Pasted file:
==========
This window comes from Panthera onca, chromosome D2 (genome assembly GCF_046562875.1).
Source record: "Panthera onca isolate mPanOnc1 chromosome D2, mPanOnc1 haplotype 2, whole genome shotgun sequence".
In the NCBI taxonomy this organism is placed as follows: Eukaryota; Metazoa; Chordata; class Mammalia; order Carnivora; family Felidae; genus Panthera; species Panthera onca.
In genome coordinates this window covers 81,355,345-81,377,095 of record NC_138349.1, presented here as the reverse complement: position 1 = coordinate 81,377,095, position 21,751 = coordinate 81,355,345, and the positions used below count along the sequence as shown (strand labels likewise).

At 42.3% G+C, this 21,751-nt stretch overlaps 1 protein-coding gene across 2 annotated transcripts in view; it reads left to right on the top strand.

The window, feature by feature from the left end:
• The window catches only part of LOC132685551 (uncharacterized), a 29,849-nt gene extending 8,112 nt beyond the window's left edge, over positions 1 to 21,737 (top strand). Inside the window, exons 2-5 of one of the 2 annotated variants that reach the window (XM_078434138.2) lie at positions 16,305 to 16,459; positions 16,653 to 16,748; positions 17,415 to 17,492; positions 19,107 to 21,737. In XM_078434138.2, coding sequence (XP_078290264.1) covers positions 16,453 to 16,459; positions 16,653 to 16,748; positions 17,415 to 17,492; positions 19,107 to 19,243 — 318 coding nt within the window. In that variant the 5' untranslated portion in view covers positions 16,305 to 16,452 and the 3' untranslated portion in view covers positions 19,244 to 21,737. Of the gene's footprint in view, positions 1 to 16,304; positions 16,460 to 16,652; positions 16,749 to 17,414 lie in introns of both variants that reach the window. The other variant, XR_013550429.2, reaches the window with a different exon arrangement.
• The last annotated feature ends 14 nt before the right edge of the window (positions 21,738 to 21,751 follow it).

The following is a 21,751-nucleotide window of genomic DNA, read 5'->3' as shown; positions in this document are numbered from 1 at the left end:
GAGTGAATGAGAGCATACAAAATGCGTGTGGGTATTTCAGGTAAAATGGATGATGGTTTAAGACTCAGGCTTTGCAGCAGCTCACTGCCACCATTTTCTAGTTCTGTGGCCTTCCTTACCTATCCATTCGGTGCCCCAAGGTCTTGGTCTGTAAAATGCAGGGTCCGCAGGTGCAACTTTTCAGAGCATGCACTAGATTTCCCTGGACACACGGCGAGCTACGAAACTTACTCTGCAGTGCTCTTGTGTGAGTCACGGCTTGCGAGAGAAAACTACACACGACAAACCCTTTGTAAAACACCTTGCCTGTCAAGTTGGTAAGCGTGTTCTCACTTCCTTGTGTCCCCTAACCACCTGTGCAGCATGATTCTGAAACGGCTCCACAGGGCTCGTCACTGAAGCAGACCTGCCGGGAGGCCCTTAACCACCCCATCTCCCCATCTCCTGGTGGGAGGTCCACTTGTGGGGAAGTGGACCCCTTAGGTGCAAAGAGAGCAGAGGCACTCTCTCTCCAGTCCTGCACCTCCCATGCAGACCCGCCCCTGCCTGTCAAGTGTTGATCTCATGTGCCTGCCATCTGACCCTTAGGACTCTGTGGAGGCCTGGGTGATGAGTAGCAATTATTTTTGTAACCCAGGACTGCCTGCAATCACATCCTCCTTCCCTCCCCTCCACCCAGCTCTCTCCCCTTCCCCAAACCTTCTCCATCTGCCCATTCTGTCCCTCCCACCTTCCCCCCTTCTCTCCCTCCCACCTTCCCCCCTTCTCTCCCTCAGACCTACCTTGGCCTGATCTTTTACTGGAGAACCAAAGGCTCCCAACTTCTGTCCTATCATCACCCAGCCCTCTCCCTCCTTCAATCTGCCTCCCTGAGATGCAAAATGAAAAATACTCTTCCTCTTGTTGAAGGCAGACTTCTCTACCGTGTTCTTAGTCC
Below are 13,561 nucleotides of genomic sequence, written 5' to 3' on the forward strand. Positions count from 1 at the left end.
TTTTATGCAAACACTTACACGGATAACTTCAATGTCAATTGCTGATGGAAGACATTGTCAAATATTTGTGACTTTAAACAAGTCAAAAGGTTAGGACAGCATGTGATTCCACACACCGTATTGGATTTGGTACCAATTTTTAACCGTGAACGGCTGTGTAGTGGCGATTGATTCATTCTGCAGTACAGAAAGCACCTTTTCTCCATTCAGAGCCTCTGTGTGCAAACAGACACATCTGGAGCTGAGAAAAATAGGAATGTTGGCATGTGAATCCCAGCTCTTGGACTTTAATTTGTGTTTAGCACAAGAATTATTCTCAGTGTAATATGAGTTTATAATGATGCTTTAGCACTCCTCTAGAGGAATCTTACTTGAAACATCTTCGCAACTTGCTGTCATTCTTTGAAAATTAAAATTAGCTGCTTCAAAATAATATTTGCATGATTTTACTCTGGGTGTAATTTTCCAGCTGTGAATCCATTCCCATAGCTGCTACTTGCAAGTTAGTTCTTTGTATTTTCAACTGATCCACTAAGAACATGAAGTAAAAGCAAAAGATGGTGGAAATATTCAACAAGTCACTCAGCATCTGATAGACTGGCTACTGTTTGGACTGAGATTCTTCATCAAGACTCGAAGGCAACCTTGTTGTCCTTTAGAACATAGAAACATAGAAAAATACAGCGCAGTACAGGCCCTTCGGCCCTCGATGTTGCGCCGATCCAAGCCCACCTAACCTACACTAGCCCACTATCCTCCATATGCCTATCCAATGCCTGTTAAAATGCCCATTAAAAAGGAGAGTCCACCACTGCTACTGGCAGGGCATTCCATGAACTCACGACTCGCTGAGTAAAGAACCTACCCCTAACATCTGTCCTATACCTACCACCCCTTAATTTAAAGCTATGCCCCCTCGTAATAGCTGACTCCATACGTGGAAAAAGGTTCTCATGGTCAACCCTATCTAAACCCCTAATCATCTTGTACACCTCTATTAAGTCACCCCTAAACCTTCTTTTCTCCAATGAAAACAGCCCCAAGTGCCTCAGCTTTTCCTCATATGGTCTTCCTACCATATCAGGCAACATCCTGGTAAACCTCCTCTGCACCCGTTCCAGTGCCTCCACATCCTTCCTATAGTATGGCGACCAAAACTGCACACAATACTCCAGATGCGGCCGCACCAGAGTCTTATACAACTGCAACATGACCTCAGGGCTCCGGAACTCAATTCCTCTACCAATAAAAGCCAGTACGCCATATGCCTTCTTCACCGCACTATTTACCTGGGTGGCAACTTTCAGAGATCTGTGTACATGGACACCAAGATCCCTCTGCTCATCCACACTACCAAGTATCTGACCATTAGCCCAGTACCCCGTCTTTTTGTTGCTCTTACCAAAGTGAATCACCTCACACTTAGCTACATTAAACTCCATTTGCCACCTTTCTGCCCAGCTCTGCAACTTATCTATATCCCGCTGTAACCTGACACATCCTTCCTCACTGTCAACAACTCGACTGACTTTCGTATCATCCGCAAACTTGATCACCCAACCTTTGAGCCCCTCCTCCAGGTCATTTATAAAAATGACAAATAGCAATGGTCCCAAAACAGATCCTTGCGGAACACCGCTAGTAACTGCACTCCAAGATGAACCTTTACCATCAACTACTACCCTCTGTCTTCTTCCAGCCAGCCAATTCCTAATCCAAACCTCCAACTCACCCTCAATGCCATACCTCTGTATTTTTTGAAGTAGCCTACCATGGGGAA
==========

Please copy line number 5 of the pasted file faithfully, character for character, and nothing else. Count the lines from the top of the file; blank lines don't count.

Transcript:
At 42.3% G+C, this 21,751-nt stretch overlaps 1 protein-coding gene across 2 annotated transcripts in view; it reads left to right on the top strand.